TRAVERSE CITY — A decision about whether former Jail Administrator Todd Ritter will face criminal charges will wait a little longer.
Grand Traverse County Prosecutor Noelle Moeggenberg has been reviewing investigation reports detailing accusations against Ritter since late September. She said then that her review of the extensive documents would be done carefully, and that she planned to interview each accuser herself before moving forward.
“Part of the delay is because victims don’t want to be named in this case,” Moeggenberg said. “They know its high profile, and I’ve explained to them that I won’t be releasing their names, but that that isn’t a guarantee their names won’t be made public some other way.
“I want to give them as much information as I can about the process and what is expected of them. And let them make the decision in the end.”
Ritter, who served the Grand Traverse County Sheriff’s Department for decades, left the role through a forced resignation on April 11, 2019 amid accusations of inappropriate conduct with former inmates.
A May 9 letter authored by Sheriff Tom Bensley details those misconducts, including “maintaining intimate relationships” and smoking marijuana with two former inmates, gifting them lunches and county-purchased drug test kits and making coffee runs on their behalf while on duty and in uniform. It states the former jail administrator played favorites with female inmates as well, and brought one woman on a “work-related” trip to Lansing, later expensing a $192 hotel room.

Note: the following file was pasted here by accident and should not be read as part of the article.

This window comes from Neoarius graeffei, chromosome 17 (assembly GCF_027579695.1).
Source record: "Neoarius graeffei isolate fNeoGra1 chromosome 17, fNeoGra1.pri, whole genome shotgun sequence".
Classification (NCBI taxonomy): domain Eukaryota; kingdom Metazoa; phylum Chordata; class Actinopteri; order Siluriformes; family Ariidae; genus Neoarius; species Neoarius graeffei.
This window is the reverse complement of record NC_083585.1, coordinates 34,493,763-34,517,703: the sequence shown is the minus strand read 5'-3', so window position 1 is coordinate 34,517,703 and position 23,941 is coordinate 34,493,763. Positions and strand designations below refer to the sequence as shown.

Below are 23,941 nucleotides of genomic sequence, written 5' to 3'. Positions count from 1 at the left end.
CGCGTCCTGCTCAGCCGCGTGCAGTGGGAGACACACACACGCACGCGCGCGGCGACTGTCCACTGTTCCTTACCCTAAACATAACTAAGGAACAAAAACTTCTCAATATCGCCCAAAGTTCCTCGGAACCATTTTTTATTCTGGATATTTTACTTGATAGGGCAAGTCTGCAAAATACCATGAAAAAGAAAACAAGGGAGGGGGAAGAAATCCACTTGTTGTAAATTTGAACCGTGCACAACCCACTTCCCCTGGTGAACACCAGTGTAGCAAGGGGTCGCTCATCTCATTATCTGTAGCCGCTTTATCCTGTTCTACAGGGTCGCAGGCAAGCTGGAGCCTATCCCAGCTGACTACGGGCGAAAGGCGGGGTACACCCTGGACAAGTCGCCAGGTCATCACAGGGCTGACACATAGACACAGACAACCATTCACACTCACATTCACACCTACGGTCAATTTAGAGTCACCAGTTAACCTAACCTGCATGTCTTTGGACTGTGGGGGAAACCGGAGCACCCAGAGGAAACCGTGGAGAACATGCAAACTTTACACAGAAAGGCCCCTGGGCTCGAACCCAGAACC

Ritter also was accused of pulling another former inmate into a closet in the county Governmental Center for “intimate touching” while on the clock, the Record-Eagle previously reported, and a search of his county-provided cellphone yielded a collection of lewd messages and photographs of “nude men and women performing sexual acts,” according to internal investigation reports.
The accusations surfaced once Undersheriff Mike Shea took office, the Record-Eagle previously reported, after corrections officers came forward and disclosed Ritter’s actions to him.
Moeggenberg passed the case on to Michigan State Police soon after for additional review. She said in May that Ritter’s conduct could spur charges of criminal sexual conduct and embezzlement, the Record-Eagle reported at that time.
The revelations joined growing criticism of the county’s jail, which has weathered questions of adequate inmate care and 51 suicide attempts — two resulting in deaths — between 2011 and 2018.
Both suicides — Marilyn Palmer and Alan Halloway — were surrounded by questions about jail policies and procedures.
Outcry over jail conditions has grown in past months with local Greg Hall’s “Abuse at the Grand Traverse County Jail” movement and Facebook page drawing dozens of stories and accusations of poor treatment and medication denials.
See updates at www.record-eagle.com.
Reporter Mardi Link contributed to this report.